How the French invented the concept of ‘chic’

TALK/Penn Professor talks about the birth of luxury, style and finer things in life

The French have long cornered the market on high fashion, fine wine and flavorful food. We can thank them for introducing champagne as a luxury drink and diamonds as the most sought-after of jewels.

This reputation was actually cultivated long before models took to the catwalks at spring fashion shows in Paris. Indeed, it was borne during the late 17th-century reign of King Louis XIV, who had quite a reputation as a consumer of beautiful things—from savory food to elaborate gilded mirrors. According to Joan DeJean, Trustee Professor of French in the Department of Romance Languages, it was during his reign that France turned into the stylish, chic place to be. “Paris changed,” she said in a Nov. 8 talk at the Penn Bookstore. “It became the European capital of style.”

DeJean, on hand to talk about her new book, “The Essence of Style: How the French Invented High Fashion, Fine Food, Chic Cafes, Style, Sophistication and Glamour,” noted that some luxurious items gained appeal simply because Louis XIV was a fan. This was the case with diamonds, for example, which became sought after because the king purchased the stones in massive quantities. In fact, by the time his reign ended, he had purchased $650 million (in today’s dollars) worth of the jewels.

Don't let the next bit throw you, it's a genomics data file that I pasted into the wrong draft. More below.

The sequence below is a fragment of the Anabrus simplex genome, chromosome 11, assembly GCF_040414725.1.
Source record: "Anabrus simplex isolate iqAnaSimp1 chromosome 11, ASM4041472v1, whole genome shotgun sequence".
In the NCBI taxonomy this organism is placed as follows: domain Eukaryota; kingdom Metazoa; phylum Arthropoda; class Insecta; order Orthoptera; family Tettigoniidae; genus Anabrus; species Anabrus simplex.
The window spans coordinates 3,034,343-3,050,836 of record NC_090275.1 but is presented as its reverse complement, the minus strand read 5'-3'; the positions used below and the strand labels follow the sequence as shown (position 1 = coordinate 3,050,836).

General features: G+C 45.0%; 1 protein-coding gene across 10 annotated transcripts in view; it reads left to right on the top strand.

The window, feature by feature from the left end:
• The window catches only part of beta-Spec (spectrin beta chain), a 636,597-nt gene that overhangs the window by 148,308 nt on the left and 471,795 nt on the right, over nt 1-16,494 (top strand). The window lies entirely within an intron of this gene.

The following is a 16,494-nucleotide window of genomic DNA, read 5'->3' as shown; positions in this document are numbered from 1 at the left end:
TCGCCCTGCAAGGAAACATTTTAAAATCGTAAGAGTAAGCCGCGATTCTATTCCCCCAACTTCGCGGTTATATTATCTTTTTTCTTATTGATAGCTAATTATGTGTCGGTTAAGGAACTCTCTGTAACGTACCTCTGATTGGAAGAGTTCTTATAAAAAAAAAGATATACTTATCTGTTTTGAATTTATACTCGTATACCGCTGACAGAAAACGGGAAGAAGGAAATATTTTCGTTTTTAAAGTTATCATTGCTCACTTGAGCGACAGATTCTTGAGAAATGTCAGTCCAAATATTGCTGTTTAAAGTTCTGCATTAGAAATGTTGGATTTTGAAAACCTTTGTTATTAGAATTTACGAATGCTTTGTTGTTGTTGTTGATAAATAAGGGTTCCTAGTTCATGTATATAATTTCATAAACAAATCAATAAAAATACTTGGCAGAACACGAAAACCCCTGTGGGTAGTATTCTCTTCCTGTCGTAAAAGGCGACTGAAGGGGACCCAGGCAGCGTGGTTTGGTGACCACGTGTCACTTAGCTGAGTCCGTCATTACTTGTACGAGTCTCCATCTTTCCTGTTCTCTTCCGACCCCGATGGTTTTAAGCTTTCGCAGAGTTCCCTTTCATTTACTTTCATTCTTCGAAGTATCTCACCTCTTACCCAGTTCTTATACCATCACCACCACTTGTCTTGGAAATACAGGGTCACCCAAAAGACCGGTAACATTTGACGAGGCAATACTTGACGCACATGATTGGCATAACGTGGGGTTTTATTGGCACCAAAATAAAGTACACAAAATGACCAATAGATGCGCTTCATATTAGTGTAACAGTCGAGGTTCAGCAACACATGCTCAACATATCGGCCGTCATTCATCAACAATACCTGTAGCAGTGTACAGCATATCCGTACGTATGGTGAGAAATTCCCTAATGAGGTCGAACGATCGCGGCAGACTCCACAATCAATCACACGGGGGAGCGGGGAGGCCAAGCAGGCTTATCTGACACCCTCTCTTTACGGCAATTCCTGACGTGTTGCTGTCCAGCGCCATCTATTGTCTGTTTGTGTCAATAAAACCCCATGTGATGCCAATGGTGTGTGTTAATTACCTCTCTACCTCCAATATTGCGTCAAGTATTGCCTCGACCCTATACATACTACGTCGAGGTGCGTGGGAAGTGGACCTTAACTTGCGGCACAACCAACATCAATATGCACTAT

This was also the time when the first chic café anywhere in the world was created. Until that point, said DeJean, coffeehouses were vulgar places where men gathered to smoke and drink. With the advent of the first upscale café, women began to gather there, eating pastries and drinking champagne—another of the age’s most famous creations.

Fashion took off in the mid-1670s, too, with the very first fashion journalist, who encouraged men and women to buy new clothing for each season. Such fashions were marketed to consumers through dolls and fashion plates, which also instructed people how to wear the clothing.

Around this time, explained DeJean, people added indexes to cookbooks, making them much more user-friendly. Cooking, too, changed dramatically. Prior to the later 17th century, honey was used throughout the meal; now sugar was moved to the end of the meal and the French began using native ingredients in their dishes. Some of the signature dishes of French cuisine emerged from this period, including stews and slow-cooked meats. Chocolate and crème brulee were also first made around this time.

Louis XIV insisted on lighting the streets of Paris at night, said DeJean, making roads safer and encouraging nightlife in Paris.

This led to a tourist trade and the birth of the modern guidebook, with suggestions for where to eat, shop and stay.

Fine French goods were a big boon to the country’s economy. When a Chinese silk coat became all the rage in fashion circles, the king forbade the import of foreign fabric. He then ordered French mills to make the materials and coats, thus keeping the revenue in France.

Louis XIV encouraged artists of all stripes to make beautiful things—not only for his own consumption—but also because “art was not only about painting a painting or writing a book,” said DeJean. “It was making what you were making as beautiful as it could be.

Originally published on November 17, 2005